The latest Rightmove figures show that the number of sales agreed by agents over the last month is up 7% when compared to 2016.
This is the highest level recorded for this time of year since 2007, barring a slightly higher figure in 2014.
However, the average asking price of properties being listed on the portal has dropped by 0.4% over the last month (£1,172 per property).
This is the first monthly price fall recorded at this time of year since 2009 and the first monthly drop of 2017.
Annual asking price growth now sits at 1.8%, according to Rightmove, the slowest rate recorded since April 2013.
Rightmove calculates that the average asking price of properties coming to market is now £316,109.
The average time to sell - measured by number of days - in May was 59 days, down from 60 in April and a high of 79 in January.
Meanwhile, the average stock per agent - which includes under off and sold subject to contract listings - is 60 properties, up slightly from 57 recorded in April.
Rightmove director and housing market commentator Miles Shipside says that a recent 'lack of stability' has contributed towards falling average asking prices.
"The price of property coming to the market had increased in June in every year since 2009, so buyer confidence has clearly been affected by inflation outstripping their pay packets and current political events," he says.
"The high levels of sales being agreed show that the underlying fundamentals are largely unchanged with high first-time buyer demand which drives movement higher up the ladder, all aided by the cheap cost of borrowing.”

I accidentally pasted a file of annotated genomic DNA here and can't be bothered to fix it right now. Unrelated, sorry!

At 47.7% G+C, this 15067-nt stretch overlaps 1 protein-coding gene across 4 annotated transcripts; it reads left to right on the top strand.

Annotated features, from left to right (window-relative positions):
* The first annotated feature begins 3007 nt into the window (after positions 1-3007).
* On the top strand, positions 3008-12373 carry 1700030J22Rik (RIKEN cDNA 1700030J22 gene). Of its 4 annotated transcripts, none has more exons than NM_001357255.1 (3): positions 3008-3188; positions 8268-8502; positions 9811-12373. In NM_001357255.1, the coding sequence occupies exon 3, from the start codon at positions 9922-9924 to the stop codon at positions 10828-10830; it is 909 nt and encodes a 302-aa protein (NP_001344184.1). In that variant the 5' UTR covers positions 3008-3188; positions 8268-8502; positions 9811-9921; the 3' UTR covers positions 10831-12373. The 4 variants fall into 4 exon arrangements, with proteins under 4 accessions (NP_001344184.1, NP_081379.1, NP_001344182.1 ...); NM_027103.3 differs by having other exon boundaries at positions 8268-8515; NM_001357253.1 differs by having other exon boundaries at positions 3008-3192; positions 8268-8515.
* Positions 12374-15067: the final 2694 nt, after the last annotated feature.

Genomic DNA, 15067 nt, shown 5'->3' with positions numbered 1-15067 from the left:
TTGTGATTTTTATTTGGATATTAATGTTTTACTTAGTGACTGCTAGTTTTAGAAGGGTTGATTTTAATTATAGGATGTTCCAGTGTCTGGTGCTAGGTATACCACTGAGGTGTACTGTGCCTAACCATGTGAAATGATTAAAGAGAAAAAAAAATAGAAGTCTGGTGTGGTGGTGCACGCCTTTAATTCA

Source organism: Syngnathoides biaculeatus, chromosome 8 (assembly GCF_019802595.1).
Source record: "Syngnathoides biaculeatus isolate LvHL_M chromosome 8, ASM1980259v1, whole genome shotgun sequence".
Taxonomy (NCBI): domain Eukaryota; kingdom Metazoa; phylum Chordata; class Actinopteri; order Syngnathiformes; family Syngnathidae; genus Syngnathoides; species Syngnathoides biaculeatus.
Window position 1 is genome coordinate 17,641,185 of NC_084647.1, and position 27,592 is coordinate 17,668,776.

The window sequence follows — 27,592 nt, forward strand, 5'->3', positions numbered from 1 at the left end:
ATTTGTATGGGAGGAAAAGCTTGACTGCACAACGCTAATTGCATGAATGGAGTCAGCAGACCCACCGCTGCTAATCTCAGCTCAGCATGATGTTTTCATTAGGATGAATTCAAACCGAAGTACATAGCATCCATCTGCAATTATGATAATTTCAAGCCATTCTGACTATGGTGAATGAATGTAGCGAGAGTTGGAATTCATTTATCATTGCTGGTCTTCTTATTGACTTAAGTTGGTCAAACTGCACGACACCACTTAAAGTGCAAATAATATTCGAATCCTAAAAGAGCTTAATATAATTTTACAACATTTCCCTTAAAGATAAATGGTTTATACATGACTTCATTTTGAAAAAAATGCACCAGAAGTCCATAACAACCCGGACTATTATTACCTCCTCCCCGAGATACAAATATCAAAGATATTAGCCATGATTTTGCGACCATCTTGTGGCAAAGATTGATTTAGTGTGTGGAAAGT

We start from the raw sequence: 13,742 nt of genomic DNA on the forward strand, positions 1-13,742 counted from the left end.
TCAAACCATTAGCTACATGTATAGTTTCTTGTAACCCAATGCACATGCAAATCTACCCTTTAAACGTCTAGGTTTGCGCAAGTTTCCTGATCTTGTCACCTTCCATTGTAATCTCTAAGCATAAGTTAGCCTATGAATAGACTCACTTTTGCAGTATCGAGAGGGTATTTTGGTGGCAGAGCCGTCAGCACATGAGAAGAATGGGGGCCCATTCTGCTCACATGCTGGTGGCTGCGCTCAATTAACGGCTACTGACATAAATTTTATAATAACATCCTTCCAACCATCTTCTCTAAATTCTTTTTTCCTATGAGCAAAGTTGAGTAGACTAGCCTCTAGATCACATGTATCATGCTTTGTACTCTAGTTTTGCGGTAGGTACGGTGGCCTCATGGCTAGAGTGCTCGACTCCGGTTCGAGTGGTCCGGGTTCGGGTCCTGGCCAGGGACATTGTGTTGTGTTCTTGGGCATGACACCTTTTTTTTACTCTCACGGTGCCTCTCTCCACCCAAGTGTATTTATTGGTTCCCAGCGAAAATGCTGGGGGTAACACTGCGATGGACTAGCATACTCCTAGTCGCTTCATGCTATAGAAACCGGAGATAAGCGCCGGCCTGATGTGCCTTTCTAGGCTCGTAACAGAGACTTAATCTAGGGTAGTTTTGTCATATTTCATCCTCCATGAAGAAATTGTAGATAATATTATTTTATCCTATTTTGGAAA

Markets in different local markets and property sectors are reacting differently to an air of uncertainty, says Rightmove.
For example, the typical first-time buyer property with two bedrooms or fewer now represents the fastest growing property type, with newly-listed prices surging by 3.5% on a monthly basis and 5.5% annually.
“Those at the traditional starter level are brushing aside uncertainty, with demand being fuelled by the ongoing desire for home-ownership, government assistance, and mortgage repayments often being cheaper than rent for a similar property," explains Shipside.
"In contrast, sectors higher up the ladder with a larger proportion of discretionary movers have seen the greatest recent price wobbles.”